Questioning the rationale behind using NIN as a prerequisite for UTME, he said: “I do not really understand what is going in this country. Those in power just create rules in arbitrary fashion without considering the implications. You just wake up one day and you are told without enrolling for NIN, you won’t be allowed to sit for UTME. I recall some years back when a certain Minister of Education introduced Post-UTME, which still operates till today. Everything we do in this country we claim it is to eradicate corruption.  The Post-UTME, for me, is needless. In advanced countries, admission into tertiary institutions is not as stringent as ours. We like making things difficult for ourselves and that is why our students seek admission in foreign countries.

“It is hard to understand if malpractice has been reduced or eradicated now that the exam is computer-based.”

Some tutorial centre managers, who prepare candidates for public examinations, are however aware. They spoke of sensitising their students on the importance of the before registration begins in January.

On his part, Mr. Johnson, a teacher at a tutorial centre in Ayobo area of Lagos, called on the NIMC to expedite action on the registration so that candidates would be duly registered before the UTME portal opens.

“Time was when gaining admission into our tertiary institutions was very easy.Then, once you passed your West African School Certificate (WASC) exam and UTME (then UME), you would be admitted into the university of your choice.  Now that NIN has been made compulsory for candidates, in the next five years, nobody can tell what the new rule would be. My appeal to NIMC is to work relentlessly to make sure all candidates are registered.”

Another teacher, Mr Olufemi, said he had plans to take all candidates in his study centre to an enrollment office to be registered once and for all.

He said:” I heard about the rule just recently.  My plan is to contact an agent friend of mine to assist in enrolling my candidates because very soon registration for the examination would commence.

Then even if the government wants to curb malpractice and underage registration, there should have been a sensitisation campaign for all intending candidates through the media before making the pronouncement, not when the examination is almost here.”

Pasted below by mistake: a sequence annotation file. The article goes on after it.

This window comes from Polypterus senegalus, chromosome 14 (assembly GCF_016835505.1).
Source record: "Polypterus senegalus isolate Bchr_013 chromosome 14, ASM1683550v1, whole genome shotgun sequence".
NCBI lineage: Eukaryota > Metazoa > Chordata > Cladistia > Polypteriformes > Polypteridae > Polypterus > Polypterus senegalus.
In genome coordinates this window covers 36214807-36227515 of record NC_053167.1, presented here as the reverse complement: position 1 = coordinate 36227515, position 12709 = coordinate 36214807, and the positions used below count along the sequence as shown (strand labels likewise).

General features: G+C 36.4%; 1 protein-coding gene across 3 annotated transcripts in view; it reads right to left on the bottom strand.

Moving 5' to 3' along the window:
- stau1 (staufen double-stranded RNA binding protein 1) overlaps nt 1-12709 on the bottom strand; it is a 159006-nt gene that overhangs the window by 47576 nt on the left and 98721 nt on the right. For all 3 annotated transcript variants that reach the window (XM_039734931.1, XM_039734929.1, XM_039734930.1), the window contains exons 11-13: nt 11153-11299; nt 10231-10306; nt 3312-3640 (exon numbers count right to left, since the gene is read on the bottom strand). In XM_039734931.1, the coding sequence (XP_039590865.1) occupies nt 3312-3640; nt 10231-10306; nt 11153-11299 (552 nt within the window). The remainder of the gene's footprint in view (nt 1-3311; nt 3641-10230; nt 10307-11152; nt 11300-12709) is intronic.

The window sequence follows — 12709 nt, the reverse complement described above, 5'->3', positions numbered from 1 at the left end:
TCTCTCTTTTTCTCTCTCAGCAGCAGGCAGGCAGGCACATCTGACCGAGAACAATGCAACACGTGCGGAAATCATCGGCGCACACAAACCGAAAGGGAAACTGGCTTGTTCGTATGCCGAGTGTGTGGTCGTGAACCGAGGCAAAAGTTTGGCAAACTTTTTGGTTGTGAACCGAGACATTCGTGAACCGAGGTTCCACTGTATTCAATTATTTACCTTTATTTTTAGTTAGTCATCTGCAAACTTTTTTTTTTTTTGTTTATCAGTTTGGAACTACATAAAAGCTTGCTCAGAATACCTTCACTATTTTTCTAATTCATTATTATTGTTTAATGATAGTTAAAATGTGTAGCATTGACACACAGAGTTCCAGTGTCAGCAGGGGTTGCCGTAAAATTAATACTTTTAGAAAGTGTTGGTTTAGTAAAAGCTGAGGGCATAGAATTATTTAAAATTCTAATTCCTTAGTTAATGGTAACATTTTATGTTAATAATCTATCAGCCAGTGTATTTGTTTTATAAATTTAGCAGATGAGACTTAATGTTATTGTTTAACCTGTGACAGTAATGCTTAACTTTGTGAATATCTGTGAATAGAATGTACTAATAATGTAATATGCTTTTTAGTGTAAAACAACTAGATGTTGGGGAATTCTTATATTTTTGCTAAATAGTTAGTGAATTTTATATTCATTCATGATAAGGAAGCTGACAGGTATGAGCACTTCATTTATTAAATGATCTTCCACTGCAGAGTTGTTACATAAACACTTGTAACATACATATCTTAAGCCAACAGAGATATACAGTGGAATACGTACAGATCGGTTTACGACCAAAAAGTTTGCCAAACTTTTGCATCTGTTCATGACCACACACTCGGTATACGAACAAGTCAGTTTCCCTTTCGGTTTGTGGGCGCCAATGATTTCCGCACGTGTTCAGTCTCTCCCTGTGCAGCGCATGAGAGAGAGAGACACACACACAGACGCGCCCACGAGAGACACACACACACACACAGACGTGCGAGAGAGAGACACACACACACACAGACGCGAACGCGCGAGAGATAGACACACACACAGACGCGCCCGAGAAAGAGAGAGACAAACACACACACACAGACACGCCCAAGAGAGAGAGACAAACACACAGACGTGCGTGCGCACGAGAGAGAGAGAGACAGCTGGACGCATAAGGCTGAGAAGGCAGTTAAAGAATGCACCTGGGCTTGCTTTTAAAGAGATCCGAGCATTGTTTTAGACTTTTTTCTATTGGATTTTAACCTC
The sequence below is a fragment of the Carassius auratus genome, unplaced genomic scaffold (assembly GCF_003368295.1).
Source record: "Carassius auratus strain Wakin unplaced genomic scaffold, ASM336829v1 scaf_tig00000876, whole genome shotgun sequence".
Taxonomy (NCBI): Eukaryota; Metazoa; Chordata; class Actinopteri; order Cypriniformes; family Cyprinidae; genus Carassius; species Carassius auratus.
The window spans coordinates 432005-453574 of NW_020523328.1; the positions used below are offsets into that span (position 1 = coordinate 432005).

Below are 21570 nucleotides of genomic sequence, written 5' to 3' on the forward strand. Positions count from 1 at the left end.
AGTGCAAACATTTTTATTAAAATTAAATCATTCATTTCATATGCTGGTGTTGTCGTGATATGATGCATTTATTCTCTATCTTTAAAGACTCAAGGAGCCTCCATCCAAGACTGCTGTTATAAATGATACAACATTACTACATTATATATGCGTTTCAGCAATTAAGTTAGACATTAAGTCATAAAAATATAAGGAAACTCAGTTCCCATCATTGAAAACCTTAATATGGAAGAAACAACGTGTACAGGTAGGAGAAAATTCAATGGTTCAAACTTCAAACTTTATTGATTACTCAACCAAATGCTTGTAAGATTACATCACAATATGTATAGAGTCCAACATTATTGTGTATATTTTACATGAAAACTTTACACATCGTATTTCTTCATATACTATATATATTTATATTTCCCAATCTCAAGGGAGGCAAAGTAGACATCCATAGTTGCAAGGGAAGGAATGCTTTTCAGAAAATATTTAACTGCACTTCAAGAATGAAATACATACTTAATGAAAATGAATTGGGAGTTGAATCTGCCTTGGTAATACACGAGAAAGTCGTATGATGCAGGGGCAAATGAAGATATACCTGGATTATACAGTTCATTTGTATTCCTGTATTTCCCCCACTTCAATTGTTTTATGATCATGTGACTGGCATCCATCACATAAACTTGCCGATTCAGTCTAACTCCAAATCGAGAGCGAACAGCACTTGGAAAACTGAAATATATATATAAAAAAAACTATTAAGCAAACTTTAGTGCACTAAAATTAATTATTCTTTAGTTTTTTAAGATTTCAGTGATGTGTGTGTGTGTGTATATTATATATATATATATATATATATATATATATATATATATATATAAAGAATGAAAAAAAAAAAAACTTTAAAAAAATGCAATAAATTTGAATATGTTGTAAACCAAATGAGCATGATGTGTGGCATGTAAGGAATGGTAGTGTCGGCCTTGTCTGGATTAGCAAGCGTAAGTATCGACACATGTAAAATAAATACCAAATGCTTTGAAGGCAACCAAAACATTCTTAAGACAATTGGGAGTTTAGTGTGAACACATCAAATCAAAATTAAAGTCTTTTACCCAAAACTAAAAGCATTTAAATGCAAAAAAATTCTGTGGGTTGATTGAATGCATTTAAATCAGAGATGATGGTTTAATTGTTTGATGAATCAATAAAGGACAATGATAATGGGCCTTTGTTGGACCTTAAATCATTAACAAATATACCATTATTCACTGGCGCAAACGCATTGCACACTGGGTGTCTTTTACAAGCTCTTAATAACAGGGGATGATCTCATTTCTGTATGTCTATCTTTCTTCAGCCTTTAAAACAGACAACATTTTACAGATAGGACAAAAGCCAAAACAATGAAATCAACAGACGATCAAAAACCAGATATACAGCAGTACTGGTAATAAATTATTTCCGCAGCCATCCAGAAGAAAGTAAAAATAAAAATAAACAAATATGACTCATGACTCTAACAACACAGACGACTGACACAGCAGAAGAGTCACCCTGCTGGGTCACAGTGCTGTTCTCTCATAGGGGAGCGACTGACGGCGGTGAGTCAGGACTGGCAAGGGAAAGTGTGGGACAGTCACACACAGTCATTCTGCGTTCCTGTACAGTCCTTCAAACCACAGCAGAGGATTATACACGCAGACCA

JAMB/NIMC’s plans for 2020 UTME

Going by previous registration exercises in Nigeria – like that of the Bank Verification Number (BVN); and the SIM registration for all mobile phone users, deadlines usually cause a lot of problems for enrollees. With candidates already facing issues trying to enrol, there are concerns the situation would worsen as the examination approaches.

When our correspondent visited the NIMC Office in Alausa, an official, who refused to give her name because she was not authorised to talk, said the Commission would address the issues in the NIN registration.

“I am not in a position to talk.  It is the duty of the Commission’s PRO to talk on the issue. But no matter the challenges encountered by candidates, we are working to address and make sure everyone gets registered before UTME registration commences,” she said.

However, JAMB spokesman, Dr Benjamin, said the board would work something out with NIMC.

He said: “We are talking with NIMC about the registration.  We have not come up with anything yet.  But we are looking at a situation whereby we can do the registration for the candidates. We are hoping we will come up with something that can be of mutual benefit to the candidates, NIMC and every other person involved.

“There is no other means of acquiring our registration documents for the examination except through the NIN and that is why we are calling on them now to intensify efforts in getting registered to avoid ‘Had I Known'” (The Nation)